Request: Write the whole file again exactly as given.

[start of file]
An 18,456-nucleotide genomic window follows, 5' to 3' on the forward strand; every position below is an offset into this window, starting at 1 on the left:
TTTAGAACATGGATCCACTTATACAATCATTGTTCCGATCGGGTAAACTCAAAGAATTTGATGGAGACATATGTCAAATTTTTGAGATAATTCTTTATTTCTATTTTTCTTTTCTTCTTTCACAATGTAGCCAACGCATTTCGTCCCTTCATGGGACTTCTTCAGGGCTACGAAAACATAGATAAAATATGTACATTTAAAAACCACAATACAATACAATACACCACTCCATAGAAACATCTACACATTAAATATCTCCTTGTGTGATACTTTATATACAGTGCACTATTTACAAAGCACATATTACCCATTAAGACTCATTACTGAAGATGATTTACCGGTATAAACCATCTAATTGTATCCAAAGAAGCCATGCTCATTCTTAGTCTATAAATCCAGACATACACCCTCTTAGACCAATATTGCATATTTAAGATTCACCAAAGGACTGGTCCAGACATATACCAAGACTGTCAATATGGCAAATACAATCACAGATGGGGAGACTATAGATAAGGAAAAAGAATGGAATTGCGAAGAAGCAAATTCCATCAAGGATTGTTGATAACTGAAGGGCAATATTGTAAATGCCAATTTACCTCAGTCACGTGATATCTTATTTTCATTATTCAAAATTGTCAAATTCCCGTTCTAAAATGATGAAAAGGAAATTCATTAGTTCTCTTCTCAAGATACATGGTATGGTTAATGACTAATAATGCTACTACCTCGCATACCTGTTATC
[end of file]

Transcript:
An 18,456-nucleotide genomic window follows, 5' to 3' on the forward strand; every position below is an offset into this window, starting at 1 on the left:
TTTAGAACATGGATCCACTTATACAATCATTGTTCCGATCGGGTAAACTCAAAGAATTTGATGGAGACATATGTCAAATTTTTGAGATAATTCTTTATTTCTATTTTTCTTTTCTTCTTTCACAATGTAGCCAACGCATTTCGTCCCTTCATGGGACTTCTTCAGGGCTACGAAAACATAGATAAAATATGTACATTTAAAAACCACAATACAATACAATACACCACTCCATAGAAACATCTACACATTAAATATCTCCTTGTGTGATACTTTATATACAGTGCACTATTTACAAAGCACATATTACCCATTAAGACTCATTACTGAAGATGATTTACCGGTATAAACCATCTAATTGTATCCAAAGAAGCCATGCTCATTCTTAGTCTATAAATCCAGACATACACCCTCTTAGACCAATATTGCATATTTAAGATTCACCAAAGGACTGGTCCAGACATATACCAAGACTGTCAATATGGCAAATACAATCACAGATGGGGAGACTATAGATAAGGAAAAAGAATGGAATTGCGAAGAAGCAAATTCCATCAAGGATTGTTGATAACTGAAGGGCAATATTGTAAATGCCAATTTACCTCAGTCACGTGATATCTTATTTTCATTATTCAAAATTGTCAAATTCCCGTTCTAAAATGATGAAAAGGAAATTCATTAGTTCTCTTCTCAAGATACATGGTATGGTTAATGACTAATAATGCTACTACCTCGCATACCTGTTATC